As briefly mentioned In the beginning, the SAICM process is intended to continue on the path to sustainable chemicals management globally in the future. SAICMs “Chemical in Products” (CiP) program is particularly important for consumers: according to the program, information about which chemical is contained in which product should be accessible, and at least regulated chemicals that are attributed potential health hazards should be labelled.

WECF is working with a number of other NGOs at the national and international level to implement the CiP programme. However, practice still lags far behind what is needed. In the meantime, it is all the more important to inform yourself and to shop as toxic-free as possible, for example with the help of www.nestbau.info.

Resources for further information:

https://www.figo.org/

https://academic.oup.com/endo/article/160/6/1421/5473530

https://noharm-uscanada.org/sites/default/files/documents-files/51/Body_Burden_in_Newborns.pdf

https://www.researchgate.net/publication/331794876_Environmental_toxins_and_the_impact_of_other_endocrine_disrupting_chemicals_in_women%27s_reproductive_health

https://ipen.org/sites/default/files/documents/ipen-intro-edc-v1_9a-en-web.pdf

Plastic and Toxic Free Period: a new information resource and a clearinghouse for people who menstruate

#Expert – Blog Series: How to create a gender-just healthy planet

by Olga Speranskaya and Alexandra Caterbow, HEJSupport Co-directors

Source: HEJSupport

The future where plastics- and toxic free female sanitary products are affordable and available globally and where the environment is free from a top-ten source of non-value plastic waste is just around the corner. Many good alternatives exist, in few countries, some regulation is on its way and the topic surfaces slowly on the agenda of decision makers. Now is the time to bring solutions to the public and to decision makers and raise pressure on big manufacturers to produce healthy and environmentally friendly products.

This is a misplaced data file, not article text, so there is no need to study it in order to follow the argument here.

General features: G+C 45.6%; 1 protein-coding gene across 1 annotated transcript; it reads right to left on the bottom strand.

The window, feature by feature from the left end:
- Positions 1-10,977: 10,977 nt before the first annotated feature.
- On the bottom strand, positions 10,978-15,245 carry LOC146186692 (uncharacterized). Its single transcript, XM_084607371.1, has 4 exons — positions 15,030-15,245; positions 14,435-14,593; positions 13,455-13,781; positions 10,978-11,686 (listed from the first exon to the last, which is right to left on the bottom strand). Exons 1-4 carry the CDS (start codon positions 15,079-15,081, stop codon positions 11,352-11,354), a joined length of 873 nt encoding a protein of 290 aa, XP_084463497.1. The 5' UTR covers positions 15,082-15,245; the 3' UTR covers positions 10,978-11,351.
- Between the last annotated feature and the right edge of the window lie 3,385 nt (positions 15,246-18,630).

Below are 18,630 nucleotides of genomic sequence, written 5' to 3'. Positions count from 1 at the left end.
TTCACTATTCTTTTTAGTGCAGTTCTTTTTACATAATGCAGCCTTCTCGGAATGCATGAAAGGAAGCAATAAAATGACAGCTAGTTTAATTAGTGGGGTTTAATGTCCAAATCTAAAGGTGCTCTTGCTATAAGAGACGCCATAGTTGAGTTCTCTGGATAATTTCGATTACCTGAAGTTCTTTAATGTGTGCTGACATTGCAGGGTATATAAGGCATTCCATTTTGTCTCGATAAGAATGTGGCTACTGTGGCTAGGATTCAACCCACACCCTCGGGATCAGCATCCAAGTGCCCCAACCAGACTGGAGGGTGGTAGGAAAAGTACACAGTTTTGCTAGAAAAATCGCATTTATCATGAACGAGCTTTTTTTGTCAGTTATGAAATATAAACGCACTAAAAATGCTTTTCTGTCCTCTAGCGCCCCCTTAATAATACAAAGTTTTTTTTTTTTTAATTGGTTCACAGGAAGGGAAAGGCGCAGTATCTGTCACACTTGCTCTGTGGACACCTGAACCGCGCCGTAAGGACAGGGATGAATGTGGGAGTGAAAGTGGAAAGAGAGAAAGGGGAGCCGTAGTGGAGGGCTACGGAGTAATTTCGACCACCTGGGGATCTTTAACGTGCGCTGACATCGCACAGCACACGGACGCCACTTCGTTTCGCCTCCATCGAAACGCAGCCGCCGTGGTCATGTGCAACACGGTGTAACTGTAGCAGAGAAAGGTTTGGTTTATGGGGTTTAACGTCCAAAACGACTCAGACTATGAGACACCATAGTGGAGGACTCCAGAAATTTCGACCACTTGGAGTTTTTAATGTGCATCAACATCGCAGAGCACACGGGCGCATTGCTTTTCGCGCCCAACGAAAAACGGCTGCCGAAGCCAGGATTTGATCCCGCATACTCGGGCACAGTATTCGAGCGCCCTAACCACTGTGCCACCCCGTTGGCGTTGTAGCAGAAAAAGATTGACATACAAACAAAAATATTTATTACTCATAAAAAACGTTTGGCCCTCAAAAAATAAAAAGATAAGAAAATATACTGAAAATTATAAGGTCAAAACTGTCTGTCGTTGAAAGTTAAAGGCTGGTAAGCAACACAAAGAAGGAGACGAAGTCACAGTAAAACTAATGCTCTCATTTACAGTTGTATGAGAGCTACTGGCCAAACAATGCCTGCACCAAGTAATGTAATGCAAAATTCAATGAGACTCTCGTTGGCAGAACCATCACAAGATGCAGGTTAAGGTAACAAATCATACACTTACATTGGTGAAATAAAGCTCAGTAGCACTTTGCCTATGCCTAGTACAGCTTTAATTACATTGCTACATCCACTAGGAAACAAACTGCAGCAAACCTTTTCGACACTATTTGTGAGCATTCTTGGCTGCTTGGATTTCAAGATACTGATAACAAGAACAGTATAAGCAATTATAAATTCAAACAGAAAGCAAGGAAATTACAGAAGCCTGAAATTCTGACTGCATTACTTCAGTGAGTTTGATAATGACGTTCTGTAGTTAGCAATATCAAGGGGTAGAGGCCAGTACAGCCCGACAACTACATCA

With the new Clearing House website www.ptfperiod.info highlighting the issue, information about women and chemicals with the focus on toxic chemicals and plastic in menstruation products becomes clear and easy to understand. Readers do not need to spend time searching through numerous resources to find information they need. Everything is available in just one click.

The website is connected to global and national campaigns on toxic free menstruation products happening around the world and organized by our partners. It includes twitter messages on the issue posted from different countries and regions with hashtags such as #ptfperiod, #periodaction, #PlasticFreePeriods, #periodwithoutplastic.

The Clearing House website is the cornerstone of cooperation, outreach, information sharing, and awareness raising. It provides an excellent basis that helps to elevate national activities of single organisations to a global movement. The project resulted in building a coalition of NGOs working on plastic and toxic free period in many different countries, regions and globally. 

What role do hygiene products play in the life of people?

Hygiene products play an essential role in women’s life by helping them stay clean and confident. They are comfortable and convenient which makes women depend on them, sometimes daily. Conventional stores suggest a variety of hygiene products including external products such as sanitary pads and panty liners as well as internal tampons and menstrual cups. Women chose what suits better for their lifestyle.